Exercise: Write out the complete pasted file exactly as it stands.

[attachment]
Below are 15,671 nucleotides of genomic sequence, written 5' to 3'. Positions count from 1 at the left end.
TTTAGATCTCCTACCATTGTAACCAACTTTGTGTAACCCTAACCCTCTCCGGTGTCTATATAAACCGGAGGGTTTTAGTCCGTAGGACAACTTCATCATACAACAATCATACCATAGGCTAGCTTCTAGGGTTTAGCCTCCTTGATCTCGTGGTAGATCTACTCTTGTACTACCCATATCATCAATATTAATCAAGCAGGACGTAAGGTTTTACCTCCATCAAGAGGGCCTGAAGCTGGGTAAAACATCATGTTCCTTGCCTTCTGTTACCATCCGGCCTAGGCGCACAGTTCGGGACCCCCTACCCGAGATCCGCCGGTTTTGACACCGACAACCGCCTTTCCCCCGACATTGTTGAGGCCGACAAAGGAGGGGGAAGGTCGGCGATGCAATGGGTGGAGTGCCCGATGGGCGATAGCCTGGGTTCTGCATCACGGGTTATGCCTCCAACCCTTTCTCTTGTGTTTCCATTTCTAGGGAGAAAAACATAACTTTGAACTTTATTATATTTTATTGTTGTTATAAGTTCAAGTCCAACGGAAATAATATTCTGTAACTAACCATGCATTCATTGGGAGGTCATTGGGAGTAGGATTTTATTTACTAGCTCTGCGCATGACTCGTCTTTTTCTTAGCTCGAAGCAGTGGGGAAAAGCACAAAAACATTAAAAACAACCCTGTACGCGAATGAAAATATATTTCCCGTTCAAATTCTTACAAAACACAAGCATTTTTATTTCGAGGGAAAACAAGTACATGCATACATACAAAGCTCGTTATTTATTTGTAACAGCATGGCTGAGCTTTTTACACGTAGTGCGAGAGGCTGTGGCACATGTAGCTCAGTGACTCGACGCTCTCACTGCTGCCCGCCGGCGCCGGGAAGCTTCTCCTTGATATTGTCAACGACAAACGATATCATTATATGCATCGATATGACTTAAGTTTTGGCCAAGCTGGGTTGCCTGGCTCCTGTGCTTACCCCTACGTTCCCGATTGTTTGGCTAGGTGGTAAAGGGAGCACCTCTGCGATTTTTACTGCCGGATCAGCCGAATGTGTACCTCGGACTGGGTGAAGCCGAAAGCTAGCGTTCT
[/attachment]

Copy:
Below are 15,671 nucleotides of genomic sequence, written 5' to 3'. Positions count from 1 at the left end.
TTTAGATCTCCTACCATTGTAACCAACTTTGTGTAACCCTAACCCTCTCCGGTGTCTATATAAACCGGAGGGTTTTAGTCCGTAGGACAACTTCATCATACAACAATCATACCATAGGCTAGCTTCTAGGGTTTAGCCTCCTTGATCTCGTGGTAGATCTACTCTTGTACTACCCATATCATCAATATTAATCAAGCAGGACGTAAGGTTTTACCTCCATCAAGAGGGCCTGAAGCTGGGTAAAACATCATGTTCCTTGCCTTCTGTTACCATCCGGCCTAGGCGCACAGTTCGGGACCCCCTACCCGAGATCCGCCGGTTTTGACACCGACAACCGCCTTTCCCCCGACATTGTTGAGGCCGACAAAGGAGGGGGAAGGTCGGCGATGCAATGGGTGGAGTGCCCGATGGGCGATAGCCTGGGTTCTGCATCACGGGTTATGCCTCCAACCCTTTCTCTTGTGTTTCCATTTCTAGGGAGAAAAACATAACTTTGAACTTTATTATATTTTATTGTTGTTATAAGTTCAAGTCCAACGGAAATAATATTCTGTAACTAACCATGCATTCATTGGGAGGTCATTGGGAGTAGGATTTTATTTACTAGCTCTGCGCATGACTCGTCTTTTTCTTAGCTCGAAGCAGTGGGGAAAAGCACAAAAACATTAAAAACAACCCTGTACGCGAATGAAAATATATTTCCCGTTCAAATTCTTACAAAACACAAGCATTTTTATTTCGAGGGAAAACAAGTACATGCATACATACAAAGCTCGTTATTTATTTGTAACAGCATGGCTGAGCTTTTTACACGTAGTGCGAGAGGCTGTGGCACATGTAGCTCAGTGACTCGACGCTCTCACTGCTGCCCGCCGGCGCCGGGAAGCTTCTCCTTGATATTGTCAACGACAAACGATATCATTATATGCATCGATATGACTTAAGTTTTGGCCAAGCTGGGTTGCCTGGCTCCTGTGCTTACCCCTACGTTCCCGATTGTTTGGCTAGGTGGTAAAGGGAGCACCTCTGCGATTTTTACTGCCGGATCAGCCGAATGTGTACCTCGGACTGGGTGAAGCCGAAAGCTAGCGTTCT